Winner Mary O’Donnell, already a prominent Irish poet, receives €3,000. Second Hannah-Fleur Fitz-Gibbon gets a week at Anam Cara Writers’ and Artists’ Retreat in West Cork and €300, and third Robert Porteus receives €300. We at Fish hope that all of the writers can join Mary O’Donnell and read from their work at the launch.

Simon Mawer on Judging the Fish Short Story Competition, 2010/2011

“Short story writing is a bit like painting in water colours. It’s an art of precise strokes in which you need to be deft, accurate and sensitive to the faintest imbalance. And if it’s good then the finished whole is somehow more than the sum of its parts. On the other hand, novel writing is more like painting in oils. You can layer, rework, scrub things out, move near, stand back, live with the thing in your studio for a year or more, counterbalance a lapse here with a successful passage there. And all too often the whole is somehow less than its various parts. As a writer I feel I can do the oil painting, more or less; it’s the water colours that make me feel inadequate.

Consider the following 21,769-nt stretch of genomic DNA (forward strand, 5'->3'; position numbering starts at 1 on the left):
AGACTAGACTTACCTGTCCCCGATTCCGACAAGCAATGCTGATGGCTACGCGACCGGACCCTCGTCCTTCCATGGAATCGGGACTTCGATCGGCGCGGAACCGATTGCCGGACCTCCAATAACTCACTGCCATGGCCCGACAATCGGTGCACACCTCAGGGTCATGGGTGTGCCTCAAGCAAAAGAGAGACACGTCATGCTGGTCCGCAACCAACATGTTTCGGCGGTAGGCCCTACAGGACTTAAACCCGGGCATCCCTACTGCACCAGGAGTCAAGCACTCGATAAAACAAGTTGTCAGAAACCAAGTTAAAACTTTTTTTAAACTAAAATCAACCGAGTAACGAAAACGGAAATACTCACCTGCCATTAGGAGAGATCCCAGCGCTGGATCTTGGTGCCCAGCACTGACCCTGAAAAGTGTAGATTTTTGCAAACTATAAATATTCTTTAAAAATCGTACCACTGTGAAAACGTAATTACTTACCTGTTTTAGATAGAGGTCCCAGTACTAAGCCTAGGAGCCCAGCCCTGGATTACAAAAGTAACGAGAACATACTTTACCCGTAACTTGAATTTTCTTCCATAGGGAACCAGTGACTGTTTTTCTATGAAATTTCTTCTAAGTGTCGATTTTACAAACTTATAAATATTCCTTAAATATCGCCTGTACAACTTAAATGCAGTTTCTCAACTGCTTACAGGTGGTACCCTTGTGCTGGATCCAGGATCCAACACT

So it was with some trepidation that I received the stories that had made the cut in the Fish Short Story competition this year. No committee decision from now on: it was up to me alone. Aside from being a novelist I have also been a teacher – not of English or Creative Writing but of workaday Biology – and as soon as I turned to the first story I found the teacher in me asking questions: what are the criteria? where is the mark scheme? how can you be objective about this? The answer is, of course, you cannot. Assuming all the stories are competently written (they were) any further judgement must be purely subjective. So, feeling guilty, I threw years of pedagogical conditioning out of the window and sat down to read. I wasn’t a teacher marking exams, I was a writer doing the impossible: trying to rank works of art. And the only way I could do it was by deciding which of these stories I liked best.